Despite considerable differences, Stanley Cavell and Jean-Luc Nancy share the demand for a renewal of thinking produced through and with the concept of the world. Their articulation of the legacy bequeathed by Heidegger and Wittgenstein begins with an understanding of the world in excess of knowledge and insists on this impossible mastery as the most productive incentive for thinking. Inasmuch as philosophy has understood itself as producer of worldviews, systems and principle, philosophy has constantly suppressed the thinking of the world, (...)
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  37. Être bourré, o del corpo senza corpo. [REVIEW]Fabio Vergine - 2015 - Doppiozero 1.
    Recensione di J. L. NANCY, T. TUPPINI, Être bourré, o del corpo senza corpo, Mimesis, Milano-Udine2014.
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  38. Marie-Eve Morin, Jean-Luc Nancy, Cambridge: Polity Press, 2012. 188 Pp. $24 USD , ISBN 978-0-7456-5241-2. [REVIEW]Nicholas Aldridge - 2014 - Derrida Today 7 (1):102-105.
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  39. À Propos de : Marion, Mattéi, Nancy, Rancière, Renaut, Serres, Zarka.Paul Audi, Jean-François Mattéi, Jean-Luc Nancy, Isabelle Barbéris, Alain Renaut & Christian Godin - 2014 - Cités 58 (2):223.
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  40. Jean-Luc Nancy I Polityczny Wymiar Praxis Świata.Błażej Baszczak - 2014 - Nowa Krytyka 32.
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  41. Expeausition's: La Pensée du Corps Ou la Passion D’Une «Peau D’Écriture» Chez Jean‑Luc Nancy.Fernanda Bernardo - 2014 - Revista Filosófica de Coimbra 23 (45):7-24.
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  42. Nancy Now.Verena Conley & Irving Goh (eds.) - 2014 - Polity.
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  43. A Philosophy of the Unsayable.William Franke - 2014 - University of Notre Dame Press.
    In _A Philosophy of the Unsayable_, William Franke argues that the encounter with what exceeds speech has become the crucial philosophical issue of our time. He proposes an original philosophy pivoting on analysis of the limits of language. The book also offers readings of literary texts as poetically performing the philosophical principles it expounds. Franke engages with philosophical theologies and philosophies of religion in the debate over negative theology and shows how apophaticism infiltrates the thinking even of those who attempt (...)
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  44. On the V(I)Erge: Jean‐Luc Nancy, Christianity, and Incompletion.Peter Joseph Fritz - 2014 - Heythrop Journal 55 (4):620-634.
    This article explores how Jean-Luc Nancy attempts to gain critical traction on Christianity by proscribing thinking of completion. First, it describes Nancy's deconstruction of Christianity as stemming from his aesthetic redirection of Heidegger's thinking of finitude. Second, it further details Nancy's noetic declension of Heidegger via Kant and Lyotard, where the imagination and aesthetic communication are deemed impossible. Third, it examines Nancy's treatment of paintings of the Virgin Mary who, for Nancy, exemplifies his brand of incompletion. Nancy's work on Mary (...)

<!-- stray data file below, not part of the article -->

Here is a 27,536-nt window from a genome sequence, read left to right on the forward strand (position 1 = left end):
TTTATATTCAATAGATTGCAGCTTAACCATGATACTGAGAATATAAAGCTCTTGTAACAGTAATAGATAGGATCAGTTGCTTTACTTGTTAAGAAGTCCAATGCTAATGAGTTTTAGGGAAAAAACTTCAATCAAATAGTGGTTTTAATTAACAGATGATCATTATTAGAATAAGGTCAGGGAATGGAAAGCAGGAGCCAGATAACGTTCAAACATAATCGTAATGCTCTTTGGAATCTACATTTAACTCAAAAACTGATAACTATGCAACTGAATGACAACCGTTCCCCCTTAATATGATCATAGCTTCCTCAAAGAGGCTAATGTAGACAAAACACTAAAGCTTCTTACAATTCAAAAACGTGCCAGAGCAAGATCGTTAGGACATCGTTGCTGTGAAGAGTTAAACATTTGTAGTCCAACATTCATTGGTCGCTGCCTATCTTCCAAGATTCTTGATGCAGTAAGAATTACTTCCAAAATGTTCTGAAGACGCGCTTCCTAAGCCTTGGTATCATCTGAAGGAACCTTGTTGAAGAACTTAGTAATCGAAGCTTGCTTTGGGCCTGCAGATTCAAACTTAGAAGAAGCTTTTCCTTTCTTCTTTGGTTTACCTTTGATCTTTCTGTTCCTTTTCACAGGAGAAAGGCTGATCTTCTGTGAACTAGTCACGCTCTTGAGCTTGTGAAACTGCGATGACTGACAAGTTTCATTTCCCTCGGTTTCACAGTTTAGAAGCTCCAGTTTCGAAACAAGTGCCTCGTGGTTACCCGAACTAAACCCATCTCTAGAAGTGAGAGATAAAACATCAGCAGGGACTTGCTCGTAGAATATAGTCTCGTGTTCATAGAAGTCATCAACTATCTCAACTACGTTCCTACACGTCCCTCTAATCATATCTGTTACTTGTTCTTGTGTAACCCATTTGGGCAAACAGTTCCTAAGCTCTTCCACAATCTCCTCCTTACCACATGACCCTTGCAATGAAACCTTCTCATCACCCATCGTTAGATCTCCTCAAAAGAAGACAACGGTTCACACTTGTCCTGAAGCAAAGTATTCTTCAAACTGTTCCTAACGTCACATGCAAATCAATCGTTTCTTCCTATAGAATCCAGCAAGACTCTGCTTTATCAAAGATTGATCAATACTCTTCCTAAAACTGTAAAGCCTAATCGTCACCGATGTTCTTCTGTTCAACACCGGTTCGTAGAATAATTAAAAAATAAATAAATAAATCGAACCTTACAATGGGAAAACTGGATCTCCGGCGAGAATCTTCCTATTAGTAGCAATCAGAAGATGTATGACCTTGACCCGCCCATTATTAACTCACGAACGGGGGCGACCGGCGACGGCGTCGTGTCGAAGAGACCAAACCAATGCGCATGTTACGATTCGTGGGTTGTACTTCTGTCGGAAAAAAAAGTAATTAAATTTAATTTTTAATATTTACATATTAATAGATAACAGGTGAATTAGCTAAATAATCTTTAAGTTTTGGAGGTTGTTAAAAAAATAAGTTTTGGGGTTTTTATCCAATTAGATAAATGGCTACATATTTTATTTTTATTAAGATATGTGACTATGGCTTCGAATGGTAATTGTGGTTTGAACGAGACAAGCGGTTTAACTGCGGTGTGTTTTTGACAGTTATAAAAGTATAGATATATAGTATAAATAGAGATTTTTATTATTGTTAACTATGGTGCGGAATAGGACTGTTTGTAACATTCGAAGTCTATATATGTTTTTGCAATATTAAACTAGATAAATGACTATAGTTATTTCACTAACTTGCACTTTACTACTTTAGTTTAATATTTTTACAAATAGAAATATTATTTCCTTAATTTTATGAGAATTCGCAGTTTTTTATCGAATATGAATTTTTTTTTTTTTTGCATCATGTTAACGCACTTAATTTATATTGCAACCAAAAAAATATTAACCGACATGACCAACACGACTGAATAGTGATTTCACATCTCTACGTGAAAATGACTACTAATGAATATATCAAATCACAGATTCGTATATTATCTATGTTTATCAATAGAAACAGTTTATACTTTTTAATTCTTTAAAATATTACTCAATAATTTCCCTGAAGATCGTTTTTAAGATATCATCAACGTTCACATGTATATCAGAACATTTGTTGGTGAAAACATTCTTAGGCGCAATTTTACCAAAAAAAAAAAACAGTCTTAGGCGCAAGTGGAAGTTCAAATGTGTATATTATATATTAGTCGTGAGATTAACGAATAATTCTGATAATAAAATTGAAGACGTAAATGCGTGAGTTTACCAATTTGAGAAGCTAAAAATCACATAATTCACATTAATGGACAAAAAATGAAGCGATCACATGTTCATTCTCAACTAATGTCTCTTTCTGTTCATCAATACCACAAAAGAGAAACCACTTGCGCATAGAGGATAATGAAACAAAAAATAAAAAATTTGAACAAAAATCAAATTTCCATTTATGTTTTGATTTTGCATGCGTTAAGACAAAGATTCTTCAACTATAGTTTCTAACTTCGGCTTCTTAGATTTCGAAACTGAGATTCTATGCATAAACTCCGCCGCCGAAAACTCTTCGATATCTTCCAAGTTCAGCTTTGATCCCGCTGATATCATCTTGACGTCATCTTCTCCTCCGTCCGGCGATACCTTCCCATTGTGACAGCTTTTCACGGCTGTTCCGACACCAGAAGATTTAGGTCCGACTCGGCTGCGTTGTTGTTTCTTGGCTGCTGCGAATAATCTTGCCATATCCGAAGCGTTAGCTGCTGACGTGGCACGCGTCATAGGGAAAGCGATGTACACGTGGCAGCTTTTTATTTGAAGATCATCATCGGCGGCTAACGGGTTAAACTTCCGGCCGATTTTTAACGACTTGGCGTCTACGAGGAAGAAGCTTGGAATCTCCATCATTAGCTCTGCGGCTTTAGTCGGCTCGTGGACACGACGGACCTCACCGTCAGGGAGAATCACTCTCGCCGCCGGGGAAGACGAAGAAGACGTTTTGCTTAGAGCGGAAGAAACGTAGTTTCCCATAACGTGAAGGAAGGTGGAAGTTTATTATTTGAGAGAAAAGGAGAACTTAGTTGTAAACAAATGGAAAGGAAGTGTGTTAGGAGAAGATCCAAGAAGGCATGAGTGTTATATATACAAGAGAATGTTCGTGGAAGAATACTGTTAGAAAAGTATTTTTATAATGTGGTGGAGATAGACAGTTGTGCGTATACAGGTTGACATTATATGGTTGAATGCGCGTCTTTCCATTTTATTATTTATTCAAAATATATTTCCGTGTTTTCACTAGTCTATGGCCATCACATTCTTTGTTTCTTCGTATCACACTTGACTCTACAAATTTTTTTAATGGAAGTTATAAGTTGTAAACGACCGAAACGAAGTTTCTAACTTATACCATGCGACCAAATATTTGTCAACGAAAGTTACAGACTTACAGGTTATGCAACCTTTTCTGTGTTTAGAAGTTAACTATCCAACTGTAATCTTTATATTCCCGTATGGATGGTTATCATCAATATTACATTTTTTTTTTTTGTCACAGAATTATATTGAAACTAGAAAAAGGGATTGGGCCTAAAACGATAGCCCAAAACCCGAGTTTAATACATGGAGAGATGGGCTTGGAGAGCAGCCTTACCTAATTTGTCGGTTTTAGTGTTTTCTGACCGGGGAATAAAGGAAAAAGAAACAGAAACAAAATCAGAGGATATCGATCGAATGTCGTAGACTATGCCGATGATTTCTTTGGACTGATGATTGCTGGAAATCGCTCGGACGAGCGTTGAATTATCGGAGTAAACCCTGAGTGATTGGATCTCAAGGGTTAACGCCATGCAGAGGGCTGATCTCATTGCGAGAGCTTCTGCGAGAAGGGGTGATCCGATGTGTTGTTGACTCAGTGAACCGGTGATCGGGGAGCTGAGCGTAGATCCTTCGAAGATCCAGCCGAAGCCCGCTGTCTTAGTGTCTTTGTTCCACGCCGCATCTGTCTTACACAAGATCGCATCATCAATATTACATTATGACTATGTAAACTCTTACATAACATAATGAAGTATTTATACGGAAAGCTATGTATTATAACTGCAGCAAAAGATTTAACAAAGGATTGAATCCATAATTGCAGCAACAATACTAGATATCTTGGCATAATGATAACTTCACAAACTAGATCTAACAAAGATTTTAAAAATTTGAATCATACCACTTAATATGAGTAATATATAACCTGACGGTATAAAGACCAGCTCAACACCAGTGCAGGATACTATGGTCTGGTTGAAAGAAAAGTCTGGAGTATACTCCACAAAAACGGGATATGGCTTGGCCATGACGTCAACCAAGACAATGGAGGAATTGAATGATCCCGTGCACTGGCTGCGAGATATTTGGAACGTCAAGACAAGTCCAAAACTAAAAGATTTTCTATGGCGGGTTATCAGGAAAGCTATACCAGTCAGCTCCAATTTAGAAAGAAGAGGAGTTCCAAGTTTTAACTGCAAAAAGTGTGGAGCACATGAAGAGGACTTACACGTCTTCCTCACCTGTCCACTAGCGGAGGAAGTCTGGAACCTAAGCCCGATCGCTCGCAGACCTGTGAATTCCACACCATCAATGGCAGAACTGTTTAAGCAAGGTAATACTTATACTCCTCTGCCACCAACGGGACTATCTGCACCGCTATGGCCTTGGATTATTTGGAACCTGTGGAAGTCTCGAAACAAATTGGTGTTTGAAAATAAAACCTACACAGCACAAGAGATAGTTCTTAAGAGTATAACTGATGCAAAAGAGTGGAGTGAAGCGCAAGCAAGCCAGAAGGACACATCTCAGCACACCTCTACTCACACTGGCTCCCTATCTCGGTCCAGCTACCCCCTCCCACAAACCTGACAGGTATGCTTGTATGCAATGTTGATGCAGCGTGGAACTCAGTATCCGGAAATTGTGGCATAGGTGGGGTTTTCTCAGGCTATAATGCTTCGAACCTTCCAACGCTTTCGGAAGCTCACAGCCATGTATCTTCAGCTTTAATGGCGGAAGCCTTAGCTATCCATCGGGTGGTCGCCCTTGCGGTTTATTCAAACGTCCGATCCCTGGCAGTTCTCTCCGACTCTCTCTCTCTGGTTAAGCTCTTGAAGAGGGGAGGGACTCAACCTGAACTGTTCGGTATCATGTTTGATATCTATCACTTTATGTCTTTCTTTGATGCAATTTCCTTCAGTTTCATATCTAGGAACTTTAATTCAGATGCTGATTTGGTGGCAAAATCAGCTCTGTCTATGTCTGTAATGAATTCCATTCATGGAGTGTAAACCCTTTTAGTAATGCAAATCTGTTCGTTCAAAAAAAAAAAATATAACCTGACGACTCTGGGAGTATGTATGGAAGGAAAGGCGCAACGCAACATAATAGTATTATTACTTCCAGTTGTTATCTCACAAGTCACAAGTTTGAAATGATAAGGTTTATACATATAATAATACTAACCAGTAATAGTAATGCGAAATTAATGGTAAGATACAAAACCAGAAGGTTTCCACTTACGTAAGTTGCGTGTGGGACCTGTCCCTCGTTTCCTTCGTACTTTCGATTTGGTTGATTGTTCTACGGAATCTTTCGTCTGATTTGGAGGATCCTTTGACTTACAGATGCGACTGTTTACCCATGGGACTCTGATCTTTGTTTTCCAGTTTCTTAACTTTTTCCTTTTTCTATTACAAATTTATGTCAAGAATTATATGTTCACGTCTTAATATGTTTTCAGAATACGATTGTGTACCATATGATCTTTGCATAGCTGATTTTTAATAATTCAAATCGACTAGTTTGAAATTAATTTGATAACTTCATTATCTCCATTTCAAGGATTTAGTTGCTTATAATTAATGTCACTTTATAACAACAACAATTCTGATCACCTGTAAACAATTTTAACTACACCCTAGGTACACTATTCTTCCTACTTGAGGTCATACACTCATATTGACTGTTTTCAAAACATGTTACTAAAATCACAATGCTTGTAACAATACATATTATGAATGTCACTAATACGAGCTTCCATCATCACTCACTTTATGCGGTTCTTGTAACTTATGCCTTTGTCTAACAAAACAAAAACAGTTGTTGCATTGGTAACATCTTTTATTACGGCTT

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  45. Provocations and Improvisations Concerning Reality: The Encounters of Jacques Derrida and Jean Luc-Nancy.Joanna Hodge - 2014 - Derrida Today 7 (1):79-101.
    This essay responds to the Nancean account of presentation, evoked in the opening citation, in order to trace out in Nancy's enquiries a disruption of Husserlian presentation, and a re-thinking of materiality on the edge of classical phenomenology. It stages a non-encounter between the writings of Jean-Luc Nancy and of Jacques Derrida in relation to a third term, the Lacanian conception of the ‘real’. Thereby it can be shown how these writings touch on each other, in response to phenomenology and (...)
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  46. The Performance of Pluralism and the Practice of Theory. Hutchinson - 2014 - The Pluralist 9 (2):103.
    There is a war between the ones who say there is a war and the ones who say there isn’t.argument: pluralistic theory opens itself toward different values, languages, histories, modes of reasoning, and forms of experience with a commitment not to reduce or hierarchize the many by means of the one. Such theory has emerged out of various traditions, including those associated with American pragmatism (Emerson, James, Dewey), analytic philosophy (Wittgenstein, Rorty), and continental philosophy (Derrida, Nancy). Not surprisingly, the pluralism (...)
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  47. World, Nothing, and Globalization in Nishida and Nancy.John Krummel - 2014 - In Leah Kalmanson James Mark Shields (ed.), Buddhist Responses to Globalization. pp. 107-129.
    The “shrinking” of the globe in the last few centuries has made explicit that the world is a tense unity of many: the many worlds are forced to contend with one another. Nishida Kitarō, the founder of the Kyoto school, once stated that to be is to be implaced. We exist by partaking in “the socio-historical world.” More recently, Jean-luc Nancy has conceived of the world in terms of sense. What is striking in both is that the world emerges out (...)
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  48. Jean-Luc Nancy. Dekonstrukcja wobec tradycji.Małgorzata Kwietniewska - 2014 - Wydawnictwo Uniwersytetu Łódzkiego.
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  49. On an Intermittent Subject in Jean-Luc Nancy.Jeffrey S. Librett - 2014 - Diacritics 42 (2):36-58.
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  50. Responsiveness and Technology: On Touch and the Ecotechnie--From Aristotle to Jean-Luc Nancy.Kasper Lysemose - 2014 - Philosophy Today 58 (3):345-365.
    The line drawn in this paper is a long one, even far-fetched. It goes all the way from a phenomenology of touch beginning with Aristotle, and from there it will not be finished before it arrives at our present technological condition—a condition for which the French philosopher Jean-Luc Nancy has given us the word ecotechnie. The title of this drawing will be ‘responsiveness and technology’ as it connects exactly these two phenomena. Not in such a way, however, that the paper (...)